The hypothetical question is about a famous television personality who is thinking of undergoing BRCA1/2 mutuation testing and making a documentary special about it in order to raise awareness. She has three daughters (who react differently, one of which has kids of her own) and two sons. The specific details ought to be clear from the answer itself.

The most immediate issue that Flora presents is why people undergo genetic testing and when is such genetic testing warranted. Genetic testing has the ability to confirm whether one suffers from a particular deleterious genetic abnormality (carrier or otherwise) and individuals tend to do so if there is any indication in their family history of heightened susceptibility. But the warranting of any genetic test is via its efficacy which is determined by its clinical validity. “Clinical validity reflects both the sensitivity of the test—the proportion of affected people with a positive test—and the penetrance of the mutations identified by the test. Penetrance refers to the proportion of mutation carriers who will manifest the disease”.[1]

The most important thing to note is that estimates of the lifetime risk of breast cancer that is associated with BRCA 1 and BRCA 2 ranges from 26 percent to 85 percent. While the risk for ovarian cancer is elevated, it is to a lesser extent than for breast cancer although the risk estimates similarly vary. Nevertheless, given her advanced age, and her high risk family history, it would be rational to get tested for the BRCA mutations. This is born out by the 2005 U.S. Preventive Services Task Force’s, “Genetic Risk Assessment and BRCA Mutation Testing for Breast and Ovarian Cancer Susceptibility” and its summary of recommendation which gave a very low recommendation for routine testing but gave a much higher grade for referring women with “increased-risk family history) for genetic counseling as they believed it “allows informed decision making about testing and further prophylactic treatment”.[2]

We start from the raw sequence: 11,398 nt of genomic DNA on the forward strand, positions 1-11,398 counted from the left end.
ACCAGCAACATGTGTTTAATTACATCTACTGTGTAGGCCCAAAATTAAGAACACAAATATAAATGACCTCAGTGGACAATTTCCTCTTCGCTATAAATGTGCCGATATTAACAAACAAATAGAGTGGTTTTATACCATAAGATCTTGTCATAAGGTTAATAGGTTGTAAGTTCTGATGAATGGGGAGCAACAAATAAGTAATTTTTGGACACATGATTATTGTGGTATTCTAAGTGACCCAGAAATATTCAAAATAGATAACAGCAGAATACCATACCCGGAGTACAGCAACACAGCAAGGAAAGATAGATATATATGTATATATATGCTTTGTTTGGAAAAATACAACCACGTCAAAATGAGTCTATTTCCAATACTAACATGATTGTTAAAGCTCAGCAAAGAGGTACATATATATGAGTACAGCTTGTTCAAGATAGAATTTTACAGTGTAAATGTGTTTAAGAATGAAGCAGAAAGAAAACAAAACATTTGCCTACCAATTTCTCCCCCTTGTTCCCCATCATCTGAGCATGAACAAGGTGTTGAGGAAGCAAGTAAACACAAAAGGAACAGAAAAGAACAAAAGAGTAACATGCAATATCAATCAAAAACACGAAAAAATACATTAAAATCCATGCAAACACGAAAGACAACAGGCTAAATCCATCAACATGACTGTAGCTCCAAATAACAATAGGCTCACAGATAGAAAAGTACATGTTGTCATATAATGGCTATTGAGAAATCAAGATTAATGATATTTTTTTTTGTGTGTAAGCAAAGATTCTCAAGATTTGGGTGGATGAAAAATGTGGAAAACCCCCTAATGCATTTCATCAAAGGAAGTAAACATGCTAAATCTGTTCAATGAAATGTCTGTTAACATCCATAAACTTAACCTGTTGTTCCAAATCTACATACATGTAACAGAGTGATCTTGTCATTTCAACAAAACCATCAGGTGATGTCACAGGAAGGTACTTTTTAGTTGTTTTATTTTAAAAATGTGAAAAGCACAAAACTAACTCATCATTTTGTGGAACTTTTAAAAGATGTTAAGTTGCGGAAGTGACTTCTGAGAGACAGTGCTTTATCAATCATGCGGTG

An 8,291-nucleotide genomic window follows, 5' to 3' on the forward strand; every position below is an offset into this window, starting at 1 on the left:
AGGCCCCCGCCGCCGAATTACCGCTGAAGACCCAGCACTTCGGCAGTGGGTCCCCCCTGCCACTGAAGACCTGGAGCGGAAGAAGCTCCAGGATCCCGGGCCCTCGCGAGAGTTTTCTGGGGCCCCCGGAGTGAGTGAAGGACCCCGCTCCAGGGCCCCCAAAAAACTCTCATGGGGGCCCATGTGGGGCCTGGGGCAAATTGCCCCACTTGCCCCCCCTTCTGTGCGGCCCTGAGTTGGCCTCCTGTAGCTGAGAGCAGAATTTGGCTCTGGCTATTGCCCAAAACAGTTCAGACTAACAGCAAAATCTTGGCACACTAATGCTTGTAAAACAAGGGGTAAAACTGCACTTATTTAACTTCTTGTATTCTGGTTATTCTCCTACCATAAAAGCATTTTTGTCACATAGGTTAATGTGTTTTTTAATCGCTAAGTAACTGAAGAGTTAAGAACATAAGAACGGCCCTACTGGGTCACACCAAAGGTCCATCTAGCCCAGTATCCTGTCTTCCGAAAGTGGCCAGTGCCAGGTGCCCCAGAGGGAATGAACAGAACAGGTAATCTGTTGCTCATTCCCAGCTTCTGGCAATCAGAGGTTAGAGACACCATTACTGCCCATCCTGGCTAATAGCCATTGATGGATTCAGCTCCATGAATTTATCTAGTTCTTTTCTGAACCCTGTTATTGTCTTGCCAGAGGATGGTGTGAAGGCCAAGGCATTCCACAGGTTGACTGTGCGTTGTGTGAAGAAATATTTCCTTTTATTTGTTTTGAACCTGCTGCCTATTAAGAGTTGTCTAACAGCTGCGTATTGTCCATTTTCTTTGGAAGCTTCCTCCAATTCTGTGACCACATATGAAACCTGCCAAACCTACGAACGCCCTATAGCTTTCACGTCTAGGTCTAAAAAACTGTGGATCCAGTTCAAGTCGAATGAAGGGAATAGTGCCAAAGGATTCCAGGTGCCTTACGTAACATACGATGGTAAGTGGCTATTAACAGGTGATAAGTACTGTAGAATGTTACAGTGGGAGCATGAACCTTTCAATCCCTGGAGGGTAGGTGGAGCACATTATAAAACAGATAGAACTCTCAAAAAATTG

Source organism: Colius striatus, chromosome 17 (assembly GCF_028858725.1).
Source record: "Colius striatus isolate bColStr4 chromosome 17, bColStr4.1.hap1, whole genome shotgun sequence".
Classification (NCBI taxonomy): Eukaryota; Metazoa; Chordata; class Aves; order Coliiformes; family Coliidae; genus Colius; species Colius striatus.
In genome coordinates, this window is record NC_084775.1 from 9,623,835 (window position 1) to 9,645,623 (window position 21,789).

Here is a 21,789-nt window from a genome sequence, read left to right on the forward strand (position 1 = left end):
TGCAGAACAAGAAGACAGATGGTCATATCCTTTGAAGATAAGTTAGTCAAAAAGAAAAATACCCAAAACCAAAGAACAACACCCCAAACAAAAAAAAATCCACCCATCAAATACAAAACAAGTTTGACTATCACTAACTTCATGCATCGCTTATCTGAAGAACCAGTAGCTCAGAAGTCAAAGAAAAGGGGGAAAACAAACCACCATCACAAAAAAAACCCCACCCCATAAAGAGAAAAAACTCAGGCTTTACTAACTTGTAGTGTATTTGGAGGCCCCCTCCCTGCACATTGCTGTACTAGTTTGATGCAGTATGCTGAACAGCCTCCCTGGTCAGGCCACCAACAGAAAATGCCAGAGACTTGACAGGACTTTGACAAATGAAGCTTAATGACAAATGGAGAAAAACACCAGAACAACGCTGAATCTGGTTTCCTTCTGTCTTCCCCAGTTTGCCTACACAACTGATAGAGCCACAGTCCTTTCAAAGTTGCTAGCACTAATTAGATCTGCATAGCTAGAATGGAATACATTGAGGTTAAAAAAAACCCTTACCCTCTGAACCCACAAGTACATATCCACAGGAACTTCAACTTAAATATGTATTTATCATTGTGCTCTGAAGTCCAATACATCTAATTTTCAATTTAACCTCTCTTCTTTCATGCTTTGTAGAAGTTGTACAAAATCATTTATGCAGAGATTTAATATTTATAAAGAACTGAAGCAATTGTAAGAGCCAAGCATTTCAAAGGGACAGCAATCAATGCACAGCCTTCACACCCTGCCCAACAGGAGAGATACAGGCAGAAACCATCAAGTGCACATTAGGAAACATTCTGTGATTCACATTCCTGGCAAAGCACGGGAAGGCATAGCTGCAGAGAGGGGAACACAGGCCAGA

The second issue is how genetic testing (for various genetic diseases) ought to be portrayed in the media and here the fear is that there is some possibility that it might be potentially misleading. Areas of concern include the BRCA test’s clinical utility not being recommended as a routine test. Furthermore, a positive test merely means increased risk (and not a certainty) of contracting breast and/or ovarian cancer and conversely, a negative test does not mean a person is safe from breast or ovarian cancer. But if the three episode special is done properly and in conjunction with genetic counseling, this could be a very useful tool for women at high risk and for generally educating the public and even dispelling possible misconceptions, myths, prejudices and stereotypes that the public may have about carriers of the BRCA mutation. In summary, this may well be a great educational opportunity if properly done but it could also worsen the situation by raising awareness but not the public’s understanding of the issue and generating fear and also increasing the negative psychological externalities that carriers will suffer.